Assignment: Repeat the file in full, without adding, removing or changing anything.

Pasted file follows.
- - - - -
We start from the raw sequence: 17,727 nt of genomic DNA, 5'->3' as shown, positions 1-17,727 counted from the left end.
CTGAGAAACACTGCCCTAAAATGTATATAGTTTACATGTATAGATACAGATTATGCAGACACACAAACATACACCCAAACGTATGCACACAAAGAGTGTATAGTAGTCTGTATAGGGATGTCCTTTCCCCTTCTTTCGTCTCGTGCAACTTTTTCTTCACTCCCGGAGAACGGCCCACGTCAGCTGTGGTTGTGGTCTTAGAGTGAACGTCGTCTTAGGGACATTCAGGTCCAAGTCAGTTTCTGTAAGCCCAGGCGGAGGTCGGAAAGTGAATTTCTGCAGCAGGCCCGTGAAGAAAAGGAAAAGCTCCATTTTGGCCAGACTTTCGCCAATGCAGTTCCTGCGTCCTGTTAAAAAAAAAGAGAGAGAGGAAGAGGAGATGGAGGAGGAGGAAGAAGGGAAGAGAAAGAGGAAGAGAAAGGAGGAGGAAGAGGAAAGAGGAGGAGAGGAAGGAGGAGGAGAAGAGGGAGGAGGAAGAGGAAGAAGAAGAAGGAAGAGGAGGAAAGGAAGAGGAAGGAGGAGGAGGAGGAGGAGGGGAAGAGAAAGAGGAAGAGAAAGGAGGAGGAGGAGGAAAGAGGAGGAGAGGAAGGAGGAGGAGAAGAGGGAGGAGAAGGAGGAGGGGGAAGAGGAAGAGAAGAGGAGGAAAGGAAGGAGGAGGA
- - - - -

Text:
We start from the raw sequence: 17,727 nt of genomic DNA, 5'->3' as shown, positions 1-17,727 counted from the left end.
CTGAGAAACACTGCCCTAAAATGTATATAGTTTACATGTATAGATACAGATTATGCAGACACACAAACATACACCCAAACGTATGCACACAAAGAGTGTATAGTAGTCTGTATAGGGATGTCCTTTCCCCTTCTTTCGTCTCGTGCAACTTTTTCTTCACTCCCGGAGAACGGCCCACGTCAGCTGTGGTTGTGGTCTTAGAGTGAACGTCGTCTTAGGGACATTCAGGTCCAAGTCAGTTTCTGTAAGCCCAGGCGGAGGTCGGAAAGTGAATTTCTGCAGCAGGCCCGTGAAGAAAAGGAAAAGCTCCATTTTGGCCAGACTTTCGCCAATGCAGTTCCTGCGTCCTGTTAAAAAAAAAGAGAGAGAGGAAGAGGAGATGGAGGAGGAGGAAGAAGGGAAGAGAAAGAGGAAGAGAAAGGAGGAGGAAGAGGAAAGAGGAGGAGAGGAAGGAGGAGGAGAAGAGGGAGGAGGAAGAGGAAGAAGAAGAAGGAAGAGGAGGAAAGGAAGAGGAAGGAGGAGGAGGAGGAGGAGGGGAAGAGAAAGAGGAAGAGAAAGGAGGAGGAGGAGGAAAGAGGAGGAGAGGAAGGAGGAGGAGAAGAGGGAGGAGAAGGAGGAGGGGGAAGAGGAAGAGAAGAGGAGGAAAGGAAGGAGGAGGA